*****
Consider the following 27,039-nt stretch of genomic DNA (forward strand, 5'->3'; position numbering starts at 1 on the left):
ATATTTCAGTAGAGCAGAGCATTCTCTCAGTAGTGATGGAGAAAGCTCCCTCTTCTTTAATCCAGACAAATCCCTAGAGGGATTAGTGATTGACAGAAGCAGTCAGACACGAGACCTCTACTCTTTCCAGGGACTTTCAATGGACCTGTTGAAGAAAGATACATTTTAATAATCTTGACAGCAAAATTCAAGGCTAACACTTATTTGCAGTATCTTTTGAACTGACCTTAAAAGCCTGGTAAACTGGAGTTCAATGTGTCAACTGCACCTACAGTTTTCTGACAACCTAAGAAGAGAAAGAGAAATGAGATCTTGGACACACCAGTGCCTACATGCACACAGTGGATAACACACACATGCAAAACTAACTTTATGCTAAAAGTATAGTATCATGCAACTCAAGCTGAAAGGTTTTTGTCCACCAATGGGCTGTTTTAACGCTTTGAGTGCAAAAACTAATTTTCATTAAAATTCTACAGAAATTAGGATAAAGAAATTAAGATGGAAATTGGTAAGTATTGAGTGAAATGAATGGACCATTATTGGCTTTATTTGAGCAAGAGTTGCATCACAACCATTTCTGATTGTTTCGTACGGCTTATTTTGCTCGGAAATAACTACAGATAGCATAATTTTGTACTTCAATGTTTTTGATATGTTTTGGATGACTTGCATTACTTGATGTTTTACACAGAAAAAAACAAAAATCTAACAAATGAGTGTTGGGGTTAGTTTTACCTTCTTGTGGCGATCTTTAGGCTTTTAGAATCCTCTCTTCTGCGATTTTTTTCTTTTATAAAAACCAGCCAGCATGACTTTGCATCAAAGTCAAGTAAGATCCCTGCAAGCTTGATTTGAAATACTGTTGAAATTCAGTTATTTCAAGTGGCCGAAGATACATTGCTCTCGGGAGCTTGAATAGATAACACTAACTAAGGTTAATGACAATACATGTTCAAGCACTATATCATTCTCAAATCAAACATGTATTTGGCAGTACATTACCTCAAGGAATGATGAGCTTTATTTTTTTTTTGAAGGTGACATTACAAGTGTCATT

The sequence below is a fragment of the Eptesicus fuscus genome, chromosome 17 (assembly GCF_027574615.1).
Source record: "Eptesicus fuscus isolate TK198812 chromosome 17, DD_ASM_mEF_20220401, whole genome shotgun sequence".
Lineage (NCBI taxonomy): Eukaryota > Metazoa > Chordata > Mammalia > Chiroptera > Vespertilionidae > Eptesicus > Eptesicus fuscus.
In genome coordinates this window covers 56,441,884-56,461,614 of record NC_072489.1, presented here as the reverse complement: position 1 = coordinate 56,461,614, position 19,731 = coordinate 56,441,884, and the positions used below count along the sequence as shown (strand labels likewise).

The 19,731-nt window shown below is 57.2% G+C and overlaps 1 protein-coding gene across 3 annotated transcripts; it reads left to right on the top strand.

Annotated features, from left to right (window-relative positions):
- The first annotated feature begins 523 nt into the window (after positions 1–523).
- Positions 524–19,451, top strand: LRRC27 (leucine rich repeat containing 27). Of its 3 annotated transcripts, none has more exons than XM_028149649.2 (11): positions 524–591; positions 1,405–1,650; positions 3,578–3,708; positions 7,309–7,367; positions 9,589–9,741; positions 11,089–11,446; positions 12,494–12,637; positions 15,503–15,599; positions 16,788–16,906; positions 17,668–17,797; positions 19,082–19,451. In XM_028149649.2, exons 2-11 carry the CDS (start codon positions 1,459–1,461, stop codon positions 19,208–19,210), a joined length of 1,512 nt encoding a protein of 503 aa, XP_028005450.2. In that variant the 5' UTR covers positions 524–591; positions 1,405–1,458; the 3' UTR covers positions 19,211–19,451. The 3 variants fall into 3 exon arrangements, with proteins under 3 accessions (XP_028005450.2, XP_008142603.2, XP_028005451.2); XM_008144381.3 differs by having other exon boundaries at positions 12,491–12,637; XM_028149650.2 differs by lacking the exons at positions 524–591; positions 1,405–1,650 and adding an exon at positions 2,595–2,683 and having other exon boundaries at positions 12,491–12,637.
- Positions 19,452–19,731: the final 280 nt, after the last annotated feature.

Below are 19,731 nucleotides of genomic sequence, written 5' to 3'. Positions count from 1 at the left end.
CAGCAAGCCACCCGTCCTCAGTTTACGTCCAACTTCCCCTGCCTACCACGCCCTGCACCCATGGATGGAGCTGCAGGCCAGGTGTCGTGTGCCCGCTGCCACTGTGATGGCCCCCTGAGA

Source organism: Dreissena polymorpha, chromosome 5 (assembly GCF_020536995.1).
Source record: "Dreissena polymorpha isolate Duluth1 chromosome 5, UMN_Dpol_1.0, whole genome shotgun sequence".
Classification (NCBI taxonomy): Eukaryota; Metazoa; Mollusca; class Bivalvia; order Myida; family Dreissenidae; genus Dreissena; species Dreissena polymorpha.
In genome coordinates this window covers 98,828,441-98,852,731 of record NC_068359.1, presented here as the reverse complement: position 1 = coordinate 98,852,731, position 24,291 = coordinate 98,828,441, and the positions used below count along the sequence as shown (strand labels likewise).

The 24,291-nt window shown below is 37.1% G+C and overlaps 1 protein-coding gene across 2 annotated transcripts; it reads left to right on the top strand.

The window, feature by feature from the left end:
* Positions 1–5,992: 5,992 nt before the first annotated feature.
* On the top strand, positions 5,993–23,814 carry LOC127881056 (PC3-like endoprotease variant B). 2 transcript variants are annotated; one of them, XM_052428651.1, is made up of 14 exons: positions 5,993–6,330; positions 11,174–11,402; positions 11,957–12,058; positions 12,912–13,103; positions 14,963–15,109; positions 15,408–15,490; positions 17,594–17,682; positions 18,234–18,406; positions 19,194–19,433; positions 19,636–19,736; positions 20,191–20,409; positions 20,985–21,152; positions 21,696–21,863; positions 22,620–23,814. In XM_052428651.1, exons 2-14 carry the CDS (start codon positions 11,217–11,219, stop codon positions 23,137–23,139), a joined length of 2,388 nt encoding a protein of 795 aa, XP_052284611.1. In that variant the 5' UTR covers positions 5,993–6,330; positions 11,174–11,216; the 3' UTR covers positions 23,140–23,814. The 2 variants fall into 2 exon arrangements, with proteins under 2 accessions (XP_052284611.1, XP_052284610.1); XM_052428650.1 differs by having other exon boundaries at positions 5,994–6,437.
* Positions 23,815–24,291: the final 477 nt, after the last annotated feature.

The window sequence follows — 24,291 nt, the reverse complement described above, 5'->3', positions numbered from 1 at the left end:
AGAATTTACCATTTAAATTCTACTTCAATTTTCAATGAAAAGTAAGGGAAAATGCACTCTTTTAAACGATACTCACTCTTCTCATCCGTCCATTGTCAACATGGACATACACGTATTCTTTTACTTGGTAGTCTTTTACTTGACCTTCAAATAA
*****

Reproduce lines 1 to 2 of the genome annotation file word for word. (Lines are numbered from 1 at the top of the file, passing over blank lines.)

Consider the following 27,039-nt stretch of genomic DNA (forward strand, 5'->3'; position numbering starts at 1 on the left):
ATATTTCAGTAGAGCAGAGCATTCTCTCAGTAGTGATGGAGAAAGCTCCCTCTTCTTTAATCCAGACAAATCCCTAGAGGGATTAGTGATTGACAGAAGCAGTCAGACACGAGACCTCTACTCTTTCCAGGGACTTTCAATGGACCTGTTGAAGAAAGATACATTTTAATAATCTTGACAGCAAAATTCAAGGCTAACACTTATTTGCAGTATCTTTTGAACTGACCTTAAAAGCCTGGTAAACTGGAGTTCAATGTGTCAACTGCACCTACAGTTTTCTGACAACCTAAGAAGAGAAAGAGAAATGAGATCTTGGACACACCAGTGCCTACATGCACACAGTGGATAACACACACATGCAAAACTAACTTTATGCTAAAAGTATAGTATCATGCAACTCAAGCTGAAAGGTTTTTGTCCACCAATGGGCTGTTTTAACGCTTTGAGTGCAAAAACTAATTTTCATTAAAATTCTACAGAAATTAGGATAAAGAAATTAAGATGGAAATTGGTAAGTATTGAGTGAAATGAATGGACCATTATTGGCTTTATTTGAGCAAGAGTTGCATCACAACCATTTCTGATTGTTTCGTACGGCTTATTTTGCTCGGAAATAACTACAGATAGCATAATTTTGTACTTCAATGTTTTTGATATGTTTTGGATGACTTGCATTACTTGATGTTTTACACAGAAAAAAACAAAAATCTAACAAATGAGTGTTGGGGTTAGTTTTACCTTCTTGTGGCGATCTTTAGGCTTTTAGAATCCTCTCTTCTGCGATTTTTTTCTTTTATAAAAACCAGCCAGCATGACTTTGCATCAAAGTCAAGTAAGATCCCTGCAAGCTTGATTTGAAATACTGTTGAAATTCAGTTATTTCAAGTGGCCGAAGATACATTGCTCTCGGGAGCTTGAATAGATAACACTAACTAAGGTTAATGACAATACATGTTCAAGCACTATATCATTCTCAAATCAAACATGTATTTGGCAGTACATTACCTCAAGGAATGATGAGCTTTATTTTTTTTTTGAAGGTGACATTACAAGTGTCATT